TITANIC Lyrics: Some Thoughts


Above: The original Broadway cast of TITANIC

Although I’m a fan of the show, Maury Yeston and Peter Stone’s Titantic has its critics. One of the most common criticisms I’ve heard in regard to the show has to do with its lyrics. So I thought I’d give the cast album another listen with this particular focus at an entry point.

Generally speaking, I don’t find the lyrics to be bothersome, although there are a few instances – fewer than a dozen, I’d say – where the lyrics certainly pull you out of the drama long enough to do a double take, merely because of something that doesn’t sit quite as well on the music as it should, because of a scansion that doesn’t work itself out properly, because of something grammatical that isn’t quite right or because of other little problems that get in the way of the expression of the thought in the lyrical line. But they’re fairly minor, isolated moments for the most part – for example, this misstep in the lyric for “Mr. Andrews’ Vision” in this section of the song:

And then it filled to the top
Our separate watertight compartments
And began to overflow…
Because the walls in-between the compartments
Are too low!
She’s only sinking because these buildings
Stop a deck too low!

There’s a problem with the scansion here as well as with the way the lyric sits on the music. It’s awkward and self-conscious and pulls you out of the drama when you’re listening to that part of the song because you’re aware that something is not right, even if you’re technically not aware of what it is.


Above: The original cast of the Broadway musical, TITANIC

Going into specifics about the more troublesome spots, there are two songs that I feel don’t get where they want to go, lyrically or musically and one that doesn’t quite work insofar as the music is concerned. The two songs are “I Have Danced” and “Still”, and the third piece is “The Blame”.

The problem with “I Have Danced” is that the lyrics veer sharply between overly conversational phrases and somewhat overstated bombast, placed over music that, while lovely, neither supports the shift between these two very different modes nor marries particularly well with what’s going on dramatically. The song almost gets it right by striking a balance between the two towards the end of the number, but ultimately it is an underwhelming piece of character work.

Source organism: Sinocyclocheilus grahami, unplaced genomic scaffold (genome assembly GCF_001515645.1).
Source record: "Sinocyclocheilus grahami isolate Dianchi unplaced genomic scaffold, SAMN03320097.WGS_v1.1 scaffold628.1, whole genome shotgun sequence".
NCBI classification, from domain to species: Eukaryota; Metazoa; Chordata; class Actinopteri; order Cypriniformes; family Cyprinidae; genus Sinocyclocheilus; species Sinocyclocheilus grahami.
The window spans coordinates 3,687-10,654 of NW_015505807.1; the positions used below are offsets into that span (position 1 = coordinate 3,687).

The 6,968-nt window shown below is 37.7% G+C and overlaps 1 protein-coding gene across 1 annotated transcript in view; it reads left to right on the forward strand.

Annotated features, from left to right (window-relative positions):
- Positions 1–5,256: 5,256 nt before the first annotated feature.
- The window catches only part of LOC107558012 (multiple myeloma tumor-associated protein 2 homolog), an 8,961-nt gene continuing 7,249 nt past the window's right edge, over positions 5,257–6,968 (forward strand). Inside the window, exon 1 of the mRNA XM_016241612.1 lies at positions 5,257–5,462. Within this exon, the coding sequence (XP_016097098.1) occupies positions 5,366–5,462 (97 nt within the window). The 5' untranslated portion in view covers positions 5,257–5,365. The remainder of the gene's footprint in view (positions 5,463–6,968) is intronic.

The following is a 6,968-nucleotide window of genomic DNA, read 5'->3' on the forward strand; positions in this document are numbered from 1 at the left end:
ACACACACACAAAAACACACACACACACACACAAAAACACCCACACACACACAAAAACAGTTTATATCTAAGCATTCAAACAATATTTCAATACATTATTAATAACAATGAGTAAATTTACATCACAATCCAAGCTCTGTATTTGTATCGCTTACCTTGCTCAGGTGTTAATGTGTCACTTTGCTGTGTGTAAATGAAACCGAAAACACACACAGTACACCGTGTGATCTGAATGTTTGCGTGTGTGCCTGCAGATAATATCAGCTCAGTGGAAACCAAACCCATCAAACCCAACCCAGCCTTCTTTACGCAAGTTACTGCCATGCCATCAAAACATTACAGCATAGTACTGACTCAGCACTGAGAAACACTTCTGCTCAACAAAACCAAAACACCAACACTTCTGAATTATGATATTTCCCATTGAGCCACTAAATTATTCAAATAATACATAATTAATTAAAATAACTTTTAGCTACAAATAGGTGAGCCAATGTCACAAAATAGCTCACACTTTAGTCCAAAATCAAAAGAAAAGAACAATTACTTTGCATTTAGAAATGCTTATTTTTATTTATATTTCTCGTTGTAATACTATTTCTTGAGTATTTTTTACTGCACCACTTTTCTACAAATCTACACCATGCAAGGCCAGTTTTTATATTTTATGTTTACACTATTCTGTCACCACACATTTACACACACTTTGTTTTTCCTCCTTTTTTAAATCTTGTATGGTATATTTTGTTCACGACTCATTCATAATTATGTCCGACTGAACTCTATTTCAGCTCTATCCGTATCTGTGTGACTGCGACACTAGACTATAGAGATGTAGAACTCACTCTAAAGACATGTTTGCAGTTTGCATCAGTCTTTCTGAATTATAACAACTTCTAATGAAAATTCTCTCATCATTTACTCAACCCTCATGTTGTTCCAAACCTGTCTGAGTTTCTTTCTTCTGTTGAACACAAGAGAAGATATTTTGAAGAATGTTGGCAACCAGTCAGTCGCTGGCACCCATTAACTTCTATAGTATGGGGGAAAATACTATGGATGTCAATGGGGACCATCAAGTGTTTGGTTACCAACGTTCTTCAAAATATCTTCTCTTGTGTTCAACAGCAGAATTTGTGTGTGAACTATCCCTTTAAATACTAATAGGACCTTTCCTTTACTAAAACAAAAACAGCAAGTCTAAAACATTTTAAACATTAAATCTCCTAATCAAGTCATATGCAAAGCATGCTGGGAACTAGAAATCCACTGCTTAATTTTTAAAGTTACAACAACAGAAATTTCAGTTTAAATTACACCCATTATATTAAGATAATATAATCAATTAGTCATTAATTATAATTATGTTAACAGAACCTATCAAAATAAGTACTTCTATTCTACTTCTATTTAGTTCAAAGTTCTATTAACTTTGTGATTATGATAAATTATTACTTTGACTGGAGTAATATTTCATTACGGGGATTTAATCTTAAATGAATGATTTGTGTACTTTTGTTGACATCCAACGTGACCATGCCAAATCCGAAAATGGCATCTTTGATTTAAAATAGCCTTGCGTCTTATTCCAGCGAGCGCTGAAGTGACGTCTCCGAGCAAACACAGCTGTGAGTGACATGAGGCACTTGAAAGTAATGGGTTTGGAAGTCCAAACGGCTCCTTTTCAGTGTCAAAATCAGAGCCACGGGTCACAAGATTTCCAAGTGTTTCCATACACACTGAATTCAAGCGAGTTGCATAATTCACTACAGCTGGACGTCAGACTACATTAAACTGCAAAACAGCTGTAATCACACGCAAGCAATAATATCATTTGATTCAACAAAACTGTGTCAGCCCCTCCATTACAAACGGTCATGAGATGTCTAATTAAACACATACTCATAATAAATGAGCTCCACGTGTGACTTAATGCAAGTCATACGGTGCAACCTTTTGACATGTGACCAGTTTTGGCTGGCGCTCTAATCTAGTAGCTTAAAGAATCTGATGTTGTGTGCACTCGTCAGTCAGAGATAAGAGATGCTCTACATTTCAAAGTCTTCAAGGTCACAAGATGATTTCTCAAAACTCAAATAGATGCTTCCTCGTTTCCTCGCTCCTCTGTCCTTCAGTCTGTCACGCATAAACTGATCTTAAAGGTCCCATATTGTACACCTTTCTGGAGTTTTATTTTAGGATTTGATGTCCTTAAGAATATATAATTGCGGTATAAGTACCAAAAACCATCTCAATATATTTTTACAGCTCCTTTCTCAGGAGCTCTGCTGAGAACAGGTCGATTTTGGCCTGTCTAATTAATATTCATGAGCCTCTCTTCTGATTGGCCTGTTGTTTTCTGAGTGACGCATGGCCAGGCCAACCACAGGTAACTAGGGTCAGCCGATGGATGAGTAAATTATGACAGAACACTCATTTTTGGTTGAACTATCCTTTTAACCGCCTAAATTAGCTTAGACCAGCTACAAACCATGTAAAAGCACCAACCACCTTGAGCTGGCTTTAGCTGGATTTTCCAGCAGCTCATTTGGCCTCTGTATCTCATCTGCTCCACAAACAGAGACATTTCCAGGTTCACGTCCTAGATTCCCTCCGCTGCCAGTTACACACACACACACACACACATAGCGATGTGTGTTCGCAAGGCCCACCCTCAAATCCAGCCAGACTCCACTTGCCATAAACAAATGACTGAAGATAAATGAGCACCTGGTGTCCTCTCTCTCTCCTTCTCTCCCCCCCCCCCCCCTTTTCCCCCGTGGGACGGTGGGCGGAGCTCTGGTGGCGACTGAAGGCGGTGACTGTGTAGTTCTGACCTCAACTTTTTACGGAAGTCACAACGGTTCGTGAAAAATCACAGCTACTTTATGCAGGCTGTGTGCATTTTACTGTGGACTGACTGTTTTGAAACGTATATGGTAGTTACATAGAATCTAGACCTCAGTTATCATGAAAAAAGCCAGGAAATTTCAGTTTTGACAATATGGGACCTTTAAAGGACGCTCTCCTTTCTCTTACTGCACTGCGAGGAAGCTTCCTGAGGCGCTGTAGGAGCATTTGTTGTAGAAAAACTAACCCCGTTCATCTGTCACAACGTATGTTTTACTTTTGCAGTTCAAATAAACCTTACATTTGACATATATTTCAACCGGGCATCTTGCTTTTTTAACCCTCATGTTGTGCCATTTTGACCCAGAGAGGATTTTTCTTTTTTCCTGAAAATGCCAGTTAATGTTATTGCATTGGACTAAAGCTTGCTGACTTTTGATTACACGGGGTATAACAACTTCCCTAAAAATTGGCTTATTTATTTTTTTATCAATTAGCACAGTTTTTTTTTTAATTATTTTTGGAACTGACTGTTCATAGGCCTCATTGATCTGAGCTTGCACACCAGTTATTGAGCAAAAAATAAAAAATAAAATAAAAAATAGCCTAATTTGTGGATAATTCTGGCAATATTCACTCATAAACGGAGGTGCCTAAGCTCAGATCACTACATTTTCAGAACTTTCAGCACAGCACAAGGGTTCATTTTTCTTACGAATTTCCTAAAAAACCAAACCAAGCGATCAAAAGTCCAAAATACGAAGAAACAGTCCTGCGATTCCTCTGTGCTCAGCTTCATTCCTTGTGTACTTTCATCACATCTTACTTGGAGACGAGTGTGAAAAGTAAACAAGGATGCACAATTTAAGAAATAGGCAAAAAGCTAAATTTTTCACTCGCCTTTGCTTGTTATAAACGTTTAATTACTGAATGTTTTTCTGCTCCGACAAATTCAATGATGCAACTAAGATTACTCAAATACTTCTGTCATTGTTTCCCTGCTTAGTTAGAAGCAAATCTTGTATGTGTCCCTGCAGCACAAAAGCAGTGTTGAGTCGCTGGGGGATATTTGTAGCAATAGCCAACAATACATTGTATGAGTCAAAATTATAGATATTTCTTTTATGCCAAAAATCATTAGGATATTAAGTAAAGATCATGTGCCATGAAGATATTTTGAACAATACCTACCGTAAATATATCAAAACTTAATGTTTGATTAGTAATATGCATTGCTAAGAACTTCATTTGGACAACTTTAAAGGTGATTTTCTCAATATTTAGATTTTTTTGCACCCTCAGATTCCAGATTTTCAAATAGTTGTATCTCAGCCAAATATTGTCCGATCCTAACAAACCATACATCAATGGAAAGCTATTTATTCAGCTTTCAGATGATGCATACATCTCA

“Still” has similar problems, although here the dramatic statement is far clearer. The sentiment behind the song is a touching one: simple, straightforward and about as emotionally honest as you can get. But Yeston tries to play around with the words too much, losing the simplicity of the thought and undermining the emotional truth of the moment by doing so, and the music sounds strained when it should soar and allow the characters transcend their doomed reality. The song begins to go where it needs to in the bridge; if only the rest of the song could get there too, it would be a perfect number.

“The Blame” get the lyrics right and much of the song’s musical composition supports what is going on – but it’s ultimately not specific enough throughout when it comes to the music. Because the song tries to stick too tightly to a structural pattern, each character ends up repeating blocks of melody established by another character. This could be used to great effect, but in this case it remains a proposal that hasn’t really been fleshed out in the song itself. It’s as if dialogue that existed between the characters was planted onto an established composition, without any thought as to whether the music matched up perfectly with what each specific character was saying and feeling in every moment in the song, so characters who are facing off in this scene sound like they’re agreeing at times or sound less connected emotionally than they should be. Basically, the music doesn’t completely fulfill its task in conveying what’s going on dramatically in the scene in a specific and complex fashion in certain parts of this song.

Other than that, I feel that Titanic remains, more than a decade later, a remarkable score with some memorable lyrics.

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